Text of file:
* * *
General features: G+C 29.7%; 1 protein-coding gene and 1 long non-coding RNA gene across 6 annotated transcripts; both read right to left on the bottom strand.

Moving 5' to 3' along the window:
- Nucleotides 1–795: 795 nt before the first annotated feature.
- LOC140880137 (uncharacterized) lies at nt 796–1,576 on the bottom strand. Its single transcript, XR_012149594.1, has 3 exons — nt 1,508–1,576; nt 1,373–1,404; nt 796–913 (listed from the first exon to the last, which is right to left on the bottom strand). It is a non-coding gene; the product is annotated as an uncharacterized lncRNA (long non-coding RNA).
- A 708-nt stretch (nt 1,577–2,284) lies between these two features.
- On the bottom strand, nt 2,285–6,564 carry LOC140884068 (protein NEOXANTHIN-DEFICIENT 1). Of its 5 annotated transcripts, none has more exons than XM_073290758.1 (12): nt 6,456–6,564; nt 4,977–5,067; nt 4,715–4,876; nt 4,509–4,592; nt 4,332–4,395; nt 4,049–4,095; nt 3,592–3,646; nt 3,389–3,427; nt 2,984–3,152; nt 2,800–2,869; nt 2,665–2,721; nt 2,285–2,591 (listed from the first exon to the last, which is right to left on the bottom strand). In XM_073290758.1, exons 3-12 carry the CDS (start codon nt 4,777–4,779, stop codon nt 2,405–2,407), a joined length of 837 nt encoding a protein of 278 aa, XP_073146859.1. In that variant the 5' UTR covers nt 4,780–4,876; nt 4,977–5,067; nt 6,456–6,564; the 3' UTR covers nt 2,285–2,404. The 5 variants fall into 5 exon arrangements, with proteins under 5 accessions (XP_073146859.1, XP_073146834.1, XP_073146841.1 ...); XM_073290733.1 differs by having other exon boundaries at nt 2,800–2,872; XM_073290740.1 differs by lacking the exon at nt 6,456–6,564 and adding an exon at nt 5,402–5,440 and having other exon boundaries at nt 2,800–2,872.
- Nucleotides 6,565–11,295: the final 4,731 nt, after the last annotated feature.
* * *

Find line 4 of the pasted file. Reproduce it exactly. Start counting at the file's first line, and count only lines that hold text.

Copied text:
- LOC140880137 (uncharacterized) lies at nt 796–1,576 on the bottom strand. Its single transcript, XR_012149594.1, has 3 exons — nt 1,508–1,576; nt 1,373–1,404; nt 796–913 (listed from the first exon to the last, which is right to left on the bottom strand). It is a non-coding gene; the product is annotated as an uncharacterized lncRNA (long non-coding RNA).